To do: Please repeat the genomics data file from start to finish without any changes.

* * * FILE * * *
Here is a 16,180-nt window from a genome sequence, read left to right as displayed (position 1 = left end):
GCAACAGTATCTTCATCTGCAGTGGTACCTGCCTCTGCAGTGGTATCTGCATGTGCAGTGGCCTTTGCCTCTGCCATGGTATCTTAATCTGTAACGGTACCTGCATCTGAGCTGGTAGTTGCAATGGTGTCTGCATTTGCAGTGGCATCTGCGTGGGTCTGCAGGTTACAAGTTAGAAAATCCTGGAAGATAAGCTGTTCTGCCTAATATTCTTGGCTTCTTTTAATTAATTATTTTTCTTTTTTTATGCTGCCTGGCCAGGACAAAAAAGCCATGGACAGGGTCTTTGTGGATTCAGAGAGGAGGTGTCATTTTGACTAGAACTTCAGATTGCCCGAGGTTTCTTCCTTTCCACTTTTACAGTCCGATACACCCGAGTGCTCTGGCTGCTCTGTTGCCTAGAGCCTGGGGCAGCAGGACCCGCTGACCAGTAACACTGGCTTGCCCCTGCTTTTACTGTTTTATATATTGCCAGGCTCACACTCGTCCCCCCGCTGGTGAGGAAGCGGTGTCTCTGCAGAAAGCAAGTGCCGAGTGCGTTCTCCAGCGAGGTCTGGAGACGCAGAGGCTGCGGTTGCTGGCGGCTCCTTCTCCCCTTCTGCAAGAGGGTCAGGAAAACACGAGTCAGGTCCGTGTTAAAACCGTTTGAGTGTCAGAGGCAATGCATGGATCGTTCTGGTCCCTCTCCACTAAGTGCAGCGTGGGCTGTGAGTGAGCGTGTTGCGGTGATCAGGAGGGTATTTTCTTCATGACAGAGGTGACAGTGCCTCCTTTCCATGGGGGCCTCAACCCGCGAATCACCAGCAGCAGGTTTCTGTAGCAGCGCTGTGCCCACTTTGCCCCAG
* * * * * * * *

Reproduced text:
Here is a 16,180-nt window from a genome sequence, read left to right as displayed (position 1 = left end):
GCAACAGTATCTTCATCTGCAGTGGTACCTGCCTCTGCAGTGGTATCTGCATGTGCAGTGGCCTTTGCCTCTGCCATGGTATCTTAATCTGTAACGGTACCTGCATCTGAGCTGGTAGTTGCAATGGTGTCTGCATTTGCAGTGGCATCTGCGTGGGTCTGCAGGTTACAAGTTAGAAAATCCTGGAAGATAAGCTGTTCTGCCTAATATTCTTGGCTTCTTTTAATTAATTATTTTTCTTTTTTTATGCTGCCTGGCCAGGACAAAAAAGCCATGGACAGGGTCTTTGTGGATTCAGAGAGGAGGTGTCATTTTGACTAGAACTTCAGATTGCCCGAGGTTTCTTCCTTTCCACTTTTACAGTCCGATACACCCGAGTGCTCTGGCTGCTCTGTTGCCTAGAGCCTGGGGCAGCAGGACCCGCTGACCAGTAACACTGGCTTGCCCCTGCTTTTACTGTTTTATATATTGCCAGGCTCACACTCGTCCCCCCGCTGGTGAGGAAGCGGTGTCTCTGCAGAAAGCAAGTGCCGAGTGCGTTCTCCAGCGAGGTCTGGAGACGCAGAGGCTGCGGTTGCTGGCGGCTCCTTCTCCCCTTCTGCAAGAGGGTCAGGAAAACACGAGTCAGGTCCGTGTTAAAACCGTTTGAGTGTCAGAGGCAATGCATGGATCGTTCTGGTCCCTCTCCACTAAGTGCAGCGTGGGCTGTGAGTGAGCGTGTTGCGGTGATCAGGAGGGTATTTTCTTCATGACAGAGGTGACAGTGCCTCCTTTCCATGGGGGCCTCAACCCGCGAATCACCAGCAGCAGGTTTCTGTAGCAGCGCTGTGCCCACTTTGCCCCAG